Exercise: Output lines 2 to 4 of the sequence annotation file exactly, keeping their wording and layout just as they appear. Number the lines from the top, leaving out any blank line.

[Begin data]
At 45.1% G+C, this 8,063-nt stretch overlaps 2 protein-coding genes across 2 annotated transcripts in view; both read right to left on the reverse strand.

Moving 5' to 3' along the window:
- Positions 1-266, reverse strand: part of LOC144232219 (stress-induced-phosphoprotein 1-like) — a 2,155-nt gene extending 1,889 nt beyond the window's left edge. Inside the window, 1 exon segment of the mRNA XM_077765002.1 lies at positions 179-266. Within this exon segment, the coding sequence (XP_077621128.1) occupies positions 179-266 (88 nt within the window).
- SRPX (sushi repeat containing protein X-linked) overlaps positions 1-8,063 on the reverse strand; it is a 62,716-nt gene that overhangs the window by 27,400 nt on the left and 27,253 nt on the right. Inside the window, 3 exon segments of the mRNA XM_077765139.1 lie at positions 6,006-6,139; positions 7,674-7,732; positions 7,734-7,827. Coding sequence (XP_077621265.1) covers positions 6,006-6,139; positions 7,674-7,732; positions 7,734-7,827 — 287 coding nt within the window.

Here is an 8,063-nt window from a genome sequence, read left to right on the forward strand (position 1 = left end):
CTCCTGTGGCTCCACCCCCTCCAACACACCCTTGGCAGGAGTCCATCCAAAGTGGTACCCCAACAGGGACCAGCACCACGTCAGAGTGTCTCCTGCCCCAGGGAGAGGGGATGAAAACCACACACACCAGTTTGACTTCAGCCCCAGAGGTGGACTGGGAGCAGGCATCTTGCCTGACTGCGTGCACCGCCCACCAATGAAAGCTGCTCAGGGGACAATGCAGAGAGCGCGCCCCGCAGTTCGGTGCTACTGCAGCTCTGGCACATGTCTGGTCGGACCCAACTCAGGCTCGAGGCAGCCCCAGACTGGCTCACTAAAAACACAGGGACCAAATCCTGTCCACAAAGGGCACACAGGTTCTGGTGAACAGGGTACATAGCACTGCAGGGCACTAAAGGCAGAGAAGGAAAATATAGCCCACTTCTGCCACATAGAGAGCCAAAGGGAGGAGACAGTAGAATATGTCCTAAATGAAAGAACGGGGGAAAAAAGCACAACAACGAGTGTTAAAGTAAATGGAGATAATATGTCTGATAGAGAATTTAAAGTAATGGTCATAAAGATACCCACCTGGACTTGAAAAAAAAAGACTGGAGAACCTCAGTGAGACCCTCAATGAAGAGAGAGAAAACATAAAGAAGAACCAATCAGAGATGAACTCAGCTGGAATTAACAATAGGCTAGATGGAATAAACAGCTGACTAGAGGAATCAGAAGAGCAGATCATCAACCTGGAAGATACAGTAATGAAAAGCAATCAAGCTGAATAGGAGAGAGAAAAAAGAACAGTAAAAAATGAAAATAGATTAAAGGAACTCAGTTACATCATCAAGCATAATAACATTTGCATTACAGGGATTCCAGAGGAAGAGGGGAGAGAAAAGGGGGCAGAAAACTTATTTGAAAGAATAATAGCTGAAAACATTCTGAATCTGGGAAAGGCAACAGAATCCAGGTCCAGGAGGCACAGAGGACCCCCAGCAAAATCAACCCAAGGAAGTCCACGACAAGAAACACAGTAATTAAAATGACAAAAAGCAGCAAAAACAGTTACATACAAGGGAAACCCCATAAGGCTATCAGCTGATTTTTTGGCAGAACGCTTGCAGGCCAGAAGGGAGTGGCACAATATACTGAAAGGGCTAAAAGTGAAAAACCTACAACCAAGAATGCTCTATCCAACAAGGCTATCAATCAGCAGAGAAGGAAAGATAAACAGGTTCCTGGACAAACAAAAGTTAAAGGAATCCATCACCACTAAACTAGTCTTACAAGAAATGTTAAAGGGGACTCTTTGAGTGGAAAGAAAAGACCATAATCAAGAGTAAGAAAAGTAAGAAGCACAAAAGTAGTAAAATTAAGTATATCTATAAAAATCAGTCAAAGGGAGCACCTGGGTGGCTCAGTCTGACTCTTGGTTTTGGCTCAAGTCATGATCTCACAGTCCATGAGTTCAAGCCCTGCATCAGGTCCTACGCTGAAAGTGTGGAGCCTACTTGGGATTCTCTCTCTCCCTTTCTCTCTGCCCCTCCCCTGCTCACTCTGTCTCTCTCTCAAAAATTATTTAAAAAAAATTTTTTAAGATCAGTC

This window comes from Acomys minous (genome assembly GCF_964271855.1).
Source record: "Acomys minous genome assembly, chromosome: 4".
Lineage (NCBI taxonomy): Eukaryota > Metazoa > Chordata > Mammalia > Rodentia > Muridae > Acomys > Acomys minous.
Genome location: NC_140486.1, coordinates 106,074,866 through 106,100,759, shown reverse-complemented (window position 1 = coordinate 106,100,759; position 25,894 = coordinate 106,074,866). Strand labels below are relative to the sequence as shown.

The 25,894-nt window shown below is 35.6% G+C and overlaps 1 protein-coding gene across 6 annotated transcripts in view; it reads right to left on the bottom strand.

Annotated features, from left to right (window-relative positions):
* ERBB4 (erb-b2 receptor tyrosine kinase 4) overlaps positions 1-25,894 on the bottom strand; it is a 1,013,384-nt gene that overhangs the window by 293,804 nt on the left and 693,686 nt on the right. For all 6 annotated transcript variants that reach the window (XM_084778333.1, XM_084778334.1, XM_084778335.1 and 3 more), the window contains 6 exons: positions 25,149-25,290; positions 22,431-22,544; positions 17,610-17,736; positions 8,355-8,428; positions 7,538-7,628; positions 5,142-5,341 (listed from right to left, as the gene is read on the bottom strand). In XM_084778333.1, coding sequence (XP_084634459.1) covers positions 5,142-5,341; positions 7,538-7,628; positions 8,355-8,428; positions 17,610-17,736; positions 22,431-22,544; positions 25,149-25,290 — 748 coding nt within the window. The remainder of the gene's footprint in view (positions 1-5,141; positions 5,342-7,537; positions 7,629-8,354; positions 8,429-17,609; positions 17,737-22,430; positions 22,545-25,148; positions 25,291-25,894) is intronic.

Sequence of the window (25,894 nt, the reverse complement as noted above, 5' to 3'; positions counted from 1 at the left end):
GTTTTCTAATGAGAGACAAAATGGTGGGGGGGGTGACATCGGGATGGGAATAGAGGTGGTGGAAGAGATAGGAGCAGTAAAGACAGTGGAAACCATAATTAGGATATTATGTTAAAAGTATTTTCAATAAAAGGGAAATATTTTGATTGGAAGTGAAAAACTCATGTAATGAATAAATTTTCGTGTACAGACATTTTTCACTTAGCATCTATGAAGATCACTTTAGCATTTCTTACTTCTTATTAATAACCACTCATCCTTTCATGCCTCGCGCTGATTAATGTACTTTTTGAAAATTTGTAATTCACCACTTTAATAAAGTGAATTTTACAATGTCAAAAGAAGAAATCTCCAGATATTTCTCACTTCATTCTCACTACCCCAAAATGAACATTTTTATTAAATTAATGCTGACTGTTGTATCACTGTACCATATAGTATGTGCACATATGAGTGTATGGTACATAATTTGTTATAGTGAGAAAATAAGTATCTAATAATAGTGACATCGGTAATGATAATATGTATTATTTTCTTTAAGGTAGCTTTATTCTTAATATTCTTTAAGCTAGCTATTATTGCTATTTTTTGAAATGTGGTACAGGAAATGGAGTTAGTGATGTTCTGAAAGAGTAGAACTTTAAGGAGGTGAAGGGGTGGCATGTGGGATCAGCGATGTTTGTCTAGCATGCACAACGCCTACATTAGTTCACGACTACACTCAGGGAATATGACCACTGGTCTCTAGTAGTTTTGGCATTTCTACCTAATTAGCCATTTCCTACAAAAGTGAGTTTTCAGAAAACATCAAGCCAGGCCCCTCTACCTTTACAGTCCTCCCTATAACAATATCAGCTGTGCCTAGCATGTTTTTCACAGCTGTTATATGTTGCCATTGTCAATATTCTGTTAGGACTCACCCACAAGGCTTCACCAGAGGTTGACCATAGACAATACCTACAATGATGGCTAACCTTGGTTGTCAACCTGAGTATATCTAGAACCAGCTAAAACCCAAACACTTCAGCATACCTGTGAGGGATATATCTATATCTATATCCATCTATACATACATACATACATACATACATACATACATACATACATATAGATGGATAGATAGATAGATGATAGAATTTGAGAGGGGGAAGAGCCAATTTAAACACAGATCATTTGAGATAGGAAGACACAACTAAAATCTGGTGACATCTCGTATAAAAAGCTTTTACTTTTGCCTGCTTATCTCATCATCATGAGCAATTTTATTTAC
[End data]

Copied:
Moving 5' to 3' along the window:
- Positions 1-266, reverse strand: part of LOC144232219 (stress-induced-phosphoprotein 1-like) — a 2,155-nt gene extending 1,889 nt beyond the window's left edge. Inside the window, 1 exon segment of the mRNA XM_077765002.1 lies at positions 179-266. Within this exon segment, the coding sequence (XP_077621128.1) occupies positions 179-266 (88 nt within the window).
- SRPX (sushi repeat containing protein X-linked) overlaps positions 1-8,063 on the reverse strand; it is a 62,716-nt gene that overhangs the window by 27,400 nt on the left and 27,253 nt on the right. Inside the window, 3 exon segments of the mRNA XM_077765139.1 lie at positions 6,006-6,139; positions 7,674-7,732; positions 7,734-7,827. Coding sequence (XP_077621265.1) covers positions 6,006-6,139; positions 7,674-7,732; positions 7,734-7,827 — 287 coding nt within the window.